THE language used by ANC Youth League president Julius Malema at the June 16 commemoration indicates a disturbing trend in youth politics.
Malema told the crowd that President Jacob Zuma and the government owed the youth because they had voted the ANC into power.
The expectations are legitimate but we should be careful not to recreate a culture of entitlement reminiscent of early years of liberation.
As it did then, a culture of entitlement still disempowers and only makes people resentful when what they thought was their right does not materialise. Also of concern is that the ANC youth seem set to makeentitlement their battle cry.
The ANC Youth League in Gauteng was bold to say they expected Premier Nomvula Mokonyane to give young people tenders. As with Malema, they believe they are entitled to special treatment because young people had helped the ANC secure a decisive victory.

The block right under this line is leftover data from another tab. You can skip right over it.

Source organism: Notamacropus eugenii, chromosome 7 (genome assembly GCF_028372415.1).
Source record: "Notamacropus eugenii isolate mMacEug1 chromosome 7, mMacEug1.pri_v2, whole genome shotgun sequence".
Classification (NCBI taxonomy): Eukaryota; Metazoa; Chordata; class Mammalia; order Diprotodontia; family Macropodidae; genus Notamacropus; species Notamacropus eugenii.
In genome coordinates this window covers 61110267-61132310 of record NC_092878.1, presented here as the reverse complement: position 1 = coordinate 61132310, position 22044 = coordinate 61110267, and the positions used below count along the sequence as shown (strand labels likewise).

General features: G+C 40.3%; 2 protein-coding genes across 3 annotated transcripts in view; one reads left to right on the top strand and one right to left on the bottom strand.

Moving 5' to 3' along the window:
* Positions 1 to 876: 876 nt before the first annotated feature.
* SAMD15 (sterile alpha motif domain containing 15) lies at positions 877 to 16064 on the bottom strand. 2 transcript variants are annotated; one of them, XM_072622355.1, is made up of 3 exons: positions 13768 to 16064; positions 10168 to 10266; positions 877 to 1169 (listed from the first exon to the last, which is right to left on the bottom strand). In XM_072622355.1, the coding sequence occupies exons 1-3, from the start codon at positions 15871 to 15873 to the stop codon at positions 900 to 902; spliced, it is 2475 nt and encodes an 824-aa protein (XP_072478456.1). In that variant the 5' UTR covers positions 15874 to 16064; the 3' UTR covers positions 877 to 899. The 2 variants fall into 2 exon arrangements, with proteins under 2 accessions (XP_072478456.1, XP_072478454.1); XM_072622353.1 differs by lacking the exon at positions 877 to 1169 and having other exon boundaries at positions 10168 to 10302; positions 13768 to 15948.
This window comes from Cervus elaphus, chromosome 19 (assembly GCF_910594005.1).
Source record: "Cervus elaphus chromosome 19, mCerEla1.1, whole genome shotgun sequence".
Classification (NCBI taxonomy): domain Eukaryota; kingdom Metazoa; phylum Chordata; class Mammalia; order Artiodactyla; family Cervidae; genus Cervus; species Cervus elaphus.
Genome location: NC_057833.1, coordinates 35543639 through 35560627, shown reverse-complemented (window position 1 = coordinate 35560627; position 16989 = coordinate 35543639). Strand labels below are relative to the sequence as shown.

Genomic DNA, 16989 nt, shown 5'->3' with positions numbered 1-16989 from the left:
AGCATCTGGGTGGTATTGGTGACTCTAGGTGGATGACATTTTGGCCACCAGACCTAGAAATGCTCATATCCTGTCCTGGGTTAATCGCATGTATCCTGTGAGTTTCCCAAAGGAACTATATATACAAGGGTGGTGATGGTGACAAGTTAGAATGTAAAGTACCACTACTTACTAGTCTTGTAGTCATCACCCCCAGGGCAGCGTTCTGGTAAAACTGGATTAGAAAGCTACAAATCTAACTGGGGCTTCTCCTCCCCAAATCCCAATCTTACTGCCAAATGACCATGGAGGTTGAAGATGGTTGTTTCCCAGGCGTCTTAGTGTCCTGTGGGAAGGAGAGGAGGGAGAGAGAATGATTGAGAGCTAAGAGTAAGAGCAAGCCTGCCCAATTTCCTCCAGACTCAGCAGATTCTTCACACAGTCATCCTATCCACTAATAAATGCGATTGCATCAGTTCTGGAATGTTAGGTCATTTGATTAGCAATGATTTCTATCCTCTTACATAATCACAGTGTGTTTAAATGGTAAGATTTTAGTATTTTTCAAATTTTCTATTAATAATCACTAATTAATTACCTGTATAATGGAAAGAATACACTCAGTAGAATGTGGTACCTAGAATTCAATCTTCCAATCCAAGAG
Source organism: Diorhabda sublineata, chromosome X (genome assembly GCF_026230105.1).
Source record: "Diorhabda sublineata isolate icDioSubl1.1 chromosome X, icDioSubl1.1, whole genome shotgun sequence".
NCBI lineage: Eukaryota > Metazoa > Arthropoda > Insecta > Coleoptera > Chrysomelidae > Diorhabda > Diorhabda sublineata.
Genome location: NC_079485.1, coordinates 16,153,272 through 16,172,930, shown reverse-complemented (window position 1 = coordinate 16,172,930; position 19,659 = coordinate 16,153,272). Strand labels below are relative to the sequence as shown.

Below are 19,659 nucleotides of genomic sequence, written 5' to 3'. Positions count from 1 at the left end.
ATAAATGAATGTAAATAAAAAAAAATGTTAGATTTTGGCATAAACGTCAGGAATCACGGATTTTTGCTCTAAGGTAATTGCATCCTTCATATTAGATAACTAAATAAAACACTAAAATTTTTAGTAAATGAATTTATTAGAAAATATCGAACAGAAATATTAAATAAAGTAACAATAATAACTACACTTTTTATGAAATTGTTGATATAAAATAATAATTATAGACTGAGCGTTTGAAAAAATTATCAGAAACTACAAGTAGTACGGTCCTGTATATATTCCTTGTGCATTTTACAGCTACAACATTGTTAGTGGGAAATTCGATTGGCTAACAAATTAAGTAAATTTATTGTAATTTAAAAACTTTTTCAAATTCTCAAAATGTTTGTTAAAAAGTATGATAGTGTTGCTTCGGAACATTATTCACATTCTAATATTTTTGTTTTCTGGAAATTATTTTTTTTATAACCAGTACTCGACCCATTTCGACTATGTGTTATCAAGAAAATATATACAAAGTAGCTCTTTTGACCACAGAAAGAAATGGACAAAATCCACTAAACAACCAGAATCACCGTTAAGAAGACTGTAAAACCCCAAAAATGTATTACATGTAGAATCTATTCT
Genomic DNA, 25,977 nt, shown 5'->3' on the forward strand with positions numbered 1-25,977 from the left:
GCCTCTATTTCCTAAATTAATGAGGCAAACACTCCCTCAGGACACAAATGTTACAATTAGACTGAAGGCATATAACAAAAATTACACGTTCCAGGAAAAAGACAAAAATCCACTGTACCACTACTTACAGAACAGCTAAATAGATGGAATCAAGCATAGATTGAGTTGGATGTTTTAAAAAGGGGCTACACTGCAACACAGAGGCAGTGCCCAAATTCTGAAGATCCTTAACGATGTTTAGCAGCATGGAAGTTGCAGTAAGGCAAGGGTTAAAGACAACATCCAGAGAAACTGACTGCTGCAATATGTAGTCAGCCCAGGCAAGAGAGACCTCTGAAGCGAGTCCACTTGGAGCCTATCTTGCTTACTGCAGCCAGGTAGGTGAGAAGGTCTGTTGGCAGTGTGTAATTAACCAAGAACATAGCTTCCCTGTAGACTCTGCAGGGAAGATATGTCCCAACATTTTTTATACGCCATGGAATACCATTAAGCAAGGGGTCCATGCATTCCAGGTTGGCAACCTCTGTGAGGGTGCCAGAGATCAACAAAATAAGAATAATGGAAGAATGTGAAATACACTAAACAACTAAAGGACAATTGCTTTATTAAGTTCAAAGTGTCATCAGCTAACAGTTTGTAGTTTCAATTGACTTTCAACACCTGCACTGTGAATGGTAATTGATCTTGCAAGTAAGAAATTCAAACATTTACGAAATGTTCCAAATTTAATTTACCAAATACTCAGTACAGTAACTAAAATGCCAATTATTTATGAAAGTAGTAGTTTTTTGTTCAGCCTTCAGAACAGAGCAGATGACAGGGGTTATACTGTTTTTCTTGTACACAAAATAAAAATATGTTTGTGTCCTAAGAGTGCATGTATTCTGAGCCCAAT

We agree with the broader sentiment that the youth expect the new administration to eradicate poverty and joblessness. But we should all rid ourselves of the idea that our sectarian interests are more important than those of others in our society.
If Zuma owes anyone, then he owes all of us. He is not only a president of the youth, the workers or ANC members. He is a South African president.
Malema ought to know that the government they helped entrench campaigned on a ticket that together with society - including the youth - it could do more to meet the real challenges that face South Africa.